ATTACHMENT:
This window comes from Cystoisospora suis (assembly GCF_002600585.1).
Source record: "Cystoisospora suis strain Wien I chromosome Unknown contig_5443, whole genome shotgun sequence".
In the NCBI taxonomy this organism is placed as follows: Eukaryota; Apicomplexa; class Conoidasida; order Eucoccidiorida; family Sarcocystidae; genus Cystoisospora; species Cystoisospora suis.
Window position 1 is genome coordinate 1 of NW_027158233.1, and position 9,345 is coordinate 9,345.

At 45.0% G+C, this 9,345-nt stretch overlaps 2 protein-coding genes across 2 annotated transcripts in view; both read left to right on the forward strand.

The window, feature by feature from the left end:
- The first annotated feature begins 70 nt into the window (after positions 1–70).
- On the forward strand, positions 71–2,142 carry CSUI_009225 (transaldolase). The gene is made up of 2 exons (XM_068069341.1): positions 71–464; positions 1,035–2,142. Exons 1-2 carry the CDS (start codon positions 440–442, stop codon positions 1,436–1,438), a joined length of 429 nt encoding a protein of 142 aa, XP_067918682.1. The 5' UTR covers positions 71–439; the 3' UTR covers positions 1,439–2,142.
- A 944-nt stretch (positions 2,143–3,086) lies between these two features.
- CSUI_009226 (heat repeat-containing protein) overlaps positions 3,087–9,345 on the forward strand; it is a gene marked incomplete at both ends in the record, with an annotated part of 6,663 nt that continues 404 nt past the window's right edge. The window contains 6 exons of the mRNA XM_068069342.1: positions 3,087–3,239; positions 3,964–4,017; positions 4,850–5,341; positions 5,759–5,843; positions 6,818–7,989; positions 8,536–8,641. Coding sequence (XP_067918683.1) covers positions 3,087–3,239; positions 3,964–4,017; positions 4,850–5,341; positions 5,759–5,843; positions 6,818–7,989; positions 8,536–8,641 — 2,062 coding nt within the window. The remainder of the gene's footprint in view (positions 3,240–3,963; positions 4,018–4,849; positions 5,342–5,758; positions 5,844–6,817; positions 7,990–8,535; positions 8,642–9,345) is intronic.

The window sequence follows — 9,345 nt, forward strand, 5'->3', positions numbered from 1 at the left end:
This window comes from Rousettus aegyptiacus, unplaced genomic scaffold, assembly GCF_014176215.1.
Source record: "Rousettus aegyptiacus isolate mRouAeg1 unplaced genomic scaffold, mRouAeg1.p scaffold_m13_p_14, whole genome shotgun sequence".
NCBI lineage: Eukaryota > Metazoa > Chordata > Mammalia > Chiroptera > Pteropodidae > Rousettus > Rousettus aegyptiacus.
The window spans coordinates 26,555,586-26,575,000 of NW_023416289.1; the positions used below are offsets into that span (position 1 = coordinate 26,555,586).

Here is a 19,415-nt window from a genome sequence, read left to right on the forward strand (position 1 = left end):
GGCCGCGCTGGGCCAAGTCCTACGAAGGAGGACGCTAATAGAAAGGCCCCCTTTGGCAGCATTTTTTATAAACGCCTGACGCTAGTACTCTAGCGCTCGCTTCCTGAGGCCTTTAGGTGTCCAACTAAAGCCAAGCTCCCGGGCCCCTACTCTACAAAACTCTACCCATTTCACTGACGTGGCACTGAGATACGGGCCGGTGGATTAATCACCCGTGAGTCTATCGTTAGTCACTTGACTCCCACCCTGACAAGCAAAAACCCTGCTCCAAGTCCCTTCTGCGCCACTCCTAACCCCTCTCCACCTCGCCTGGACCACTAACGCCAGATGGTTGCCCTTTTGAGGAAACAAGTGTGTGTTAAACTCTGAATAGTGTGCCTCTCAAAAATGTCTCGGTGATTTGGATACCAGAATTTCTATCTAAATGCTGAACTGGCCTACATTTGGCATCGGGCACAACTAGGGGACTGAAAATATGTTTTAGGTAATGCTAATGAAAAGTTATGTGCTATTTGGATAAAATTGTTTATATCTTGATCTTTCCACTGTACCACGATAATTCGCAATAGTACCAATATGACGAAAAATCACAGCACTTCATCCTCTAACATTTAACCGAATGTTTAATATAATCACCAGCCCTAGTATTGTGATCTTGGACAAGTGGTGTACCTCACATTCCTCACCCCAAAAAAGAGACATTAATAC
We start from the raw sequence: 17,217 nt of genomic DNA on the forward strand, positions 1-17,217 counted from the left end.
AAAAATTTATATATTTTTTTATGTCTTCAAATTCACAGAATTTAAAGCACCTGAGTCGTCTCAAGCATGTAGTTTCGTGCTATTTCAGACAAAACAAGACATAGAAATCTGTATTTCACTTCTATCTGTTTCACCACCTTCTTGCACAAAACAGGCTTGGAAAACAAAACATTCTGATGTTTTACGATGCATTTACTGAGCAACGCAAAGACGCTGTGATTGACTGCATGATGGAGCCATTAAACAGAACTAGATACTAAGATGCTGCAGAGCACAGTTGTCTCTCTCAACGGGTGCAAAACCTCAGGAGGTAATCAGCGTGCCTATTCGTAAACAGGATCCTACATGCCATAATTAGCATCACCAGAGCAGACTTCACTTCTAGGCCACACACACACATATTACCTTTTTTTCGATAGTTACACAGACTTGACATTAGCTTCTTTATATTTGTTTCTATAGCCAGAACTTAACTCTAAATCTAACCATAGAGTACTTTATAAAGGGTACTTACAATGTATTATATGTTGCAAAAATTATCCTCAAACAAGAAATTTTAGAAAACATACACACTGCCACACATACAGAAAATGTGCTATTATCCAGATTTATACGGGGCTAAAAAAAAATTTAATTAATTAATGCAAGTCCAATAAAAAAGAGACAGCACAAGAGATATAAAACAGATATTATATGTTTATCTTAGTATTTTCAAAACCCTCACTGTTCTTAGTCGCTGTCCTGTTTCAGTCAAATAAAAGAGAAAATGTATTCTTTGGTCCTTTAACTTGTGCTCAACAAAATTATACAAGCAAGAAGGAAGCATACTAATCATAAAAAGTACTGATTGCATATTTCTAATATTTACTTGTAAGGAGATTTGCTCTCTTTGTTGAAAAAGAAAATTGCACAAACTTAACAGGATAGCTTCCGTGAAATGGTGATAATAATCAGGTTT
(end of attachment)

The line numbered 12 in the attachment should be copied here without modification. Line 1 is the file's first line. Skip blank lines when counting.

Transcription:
This window comes from Rousettus aegyptiacus, unplaced genomic scaffold, assembly GCF_014176215.1.